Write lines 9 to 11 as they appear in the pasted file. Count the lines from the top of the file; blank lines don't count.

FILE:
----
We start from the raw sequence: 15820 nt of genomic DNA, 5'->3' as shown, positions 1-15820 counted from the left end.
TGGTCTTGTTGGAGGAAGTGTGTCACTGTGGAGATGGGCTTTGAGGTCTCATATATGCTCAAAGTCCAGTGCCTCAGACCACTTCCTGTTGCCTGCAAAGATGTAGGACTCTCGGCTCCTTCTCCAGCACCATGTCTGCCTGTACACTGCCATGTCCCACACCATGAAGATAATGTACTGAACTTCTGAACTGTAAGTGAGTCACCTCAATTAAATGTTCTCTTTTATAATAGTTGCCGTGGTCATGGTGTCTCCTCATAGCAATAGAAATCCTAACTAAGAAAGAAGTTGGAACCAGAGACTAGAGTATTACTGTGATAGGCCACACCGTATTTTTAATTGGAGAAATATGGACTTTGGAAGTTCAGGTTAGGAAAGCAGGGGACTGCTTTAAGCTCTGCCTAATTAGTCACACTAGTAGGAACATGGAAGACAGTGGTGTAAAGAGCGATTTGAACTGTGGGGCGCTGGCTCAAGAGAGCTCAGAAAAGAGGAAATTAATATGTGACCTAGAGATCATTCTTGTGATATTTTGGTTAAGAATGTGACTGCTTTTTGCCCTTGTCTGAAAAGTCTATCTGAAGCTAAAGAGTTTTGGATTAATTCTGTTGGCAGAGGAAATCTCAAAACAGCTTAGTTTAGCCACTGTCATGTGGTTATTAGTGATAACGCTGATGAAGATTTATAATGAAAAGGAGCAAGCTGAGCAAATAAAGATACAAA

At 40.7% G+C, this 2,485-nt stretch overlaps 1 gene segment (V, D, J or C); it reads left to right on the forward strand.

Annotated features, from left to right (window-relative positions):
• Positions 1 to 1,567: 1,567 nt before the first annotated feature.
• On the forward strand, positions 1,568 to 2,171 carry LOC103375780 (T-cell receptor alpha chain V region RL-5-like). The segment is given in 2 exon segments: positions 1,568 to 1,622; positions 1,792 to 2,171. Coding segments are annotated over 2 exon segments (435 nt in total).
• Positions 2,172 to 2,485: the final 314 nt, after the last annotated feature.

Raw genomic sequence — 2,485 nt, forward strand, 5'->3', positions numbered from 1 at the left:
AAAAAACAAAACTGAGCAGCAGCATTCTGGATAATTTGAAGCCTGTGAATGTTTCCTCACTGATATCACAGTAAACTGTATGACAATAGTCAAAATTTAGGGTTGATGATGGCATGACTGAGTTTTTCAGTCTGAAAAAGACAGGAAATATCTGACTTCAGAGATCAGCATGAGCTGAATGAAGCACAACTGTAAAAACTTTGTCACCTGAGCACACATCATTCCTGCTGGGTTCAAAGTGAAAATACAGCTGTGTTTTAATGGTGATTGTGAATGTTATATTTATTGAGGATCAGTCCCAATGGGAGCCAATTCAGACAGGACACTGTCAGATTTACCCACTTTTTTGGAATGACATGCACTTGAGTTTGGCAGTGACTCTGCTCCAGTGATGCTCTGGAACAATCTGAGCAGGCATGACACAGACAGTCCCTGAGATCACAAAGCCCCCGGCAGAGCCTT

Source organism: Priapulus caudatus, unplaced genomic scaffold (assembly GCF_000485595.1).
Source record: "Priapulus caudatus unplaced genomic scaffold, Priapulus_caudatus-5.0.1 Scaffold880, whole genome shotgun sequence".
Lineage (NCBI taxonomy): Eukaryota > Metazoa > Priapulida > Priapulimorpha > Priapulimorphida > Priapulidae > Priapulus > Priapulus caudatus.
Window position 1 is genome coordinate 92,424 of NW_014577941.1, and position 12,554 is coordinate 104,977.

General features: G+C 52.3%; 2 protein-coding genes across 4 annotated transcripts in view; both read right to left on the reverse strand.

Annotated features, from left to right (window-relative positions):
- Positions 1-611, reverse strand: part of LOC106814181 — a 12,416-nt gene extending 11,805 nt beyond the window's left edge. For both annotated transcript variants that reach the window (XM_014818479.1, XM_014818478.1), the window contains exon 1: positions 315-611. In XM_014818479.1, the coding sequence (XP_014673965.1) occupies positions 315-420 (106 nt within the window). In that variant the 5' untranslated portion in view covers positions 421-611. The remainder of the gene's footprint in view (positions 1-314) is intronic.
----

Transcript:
AAAAAACAAAACTGAGCAGCAGCATTCTGGATAATTTGAAGCCTGTGAATGTTTCCTCACTGATATCACAGTAAACTGTATGACAATAGTCAAAATTTAGGGTTGATGATGGCATGACTGAGTTTTTCAGTCTGAAAAAGACAGGAAATATCTGACTTCAGAGATCAGCATGAGCTGAATGAAGCACAACTGTAAAAACTTTGTCACCTGAGCACACATCATTCCTGCTGGGTTCAAAGTGAAAATACAGCTGTGTTTTAATGGTGATTGTGAATGTTATATTTATTGAGGATCAGTCCCAATGGGAGCCAATTCAGACAGGACACTGTCAGATTTACCCACTTTTTTGGAATGACATGCACTTGAGTTTGGCAGTGACTCTGCTCCAGTGATGCTCTGGAACAATCTGAGCAGGCATGACACAGACAGTCCCTGAGATCACAAAGCCCCCGGCAGAGCCTT

Source organism: Priapulus caudatus, unplaced genomic scaffold (assembly GCF_000485595.1).
Source record: "Priapulus caudatus unplaced genomic scaffold, Priapulus_caudatus-5.0.1 Scaffold880, whole genome shotgun sequence".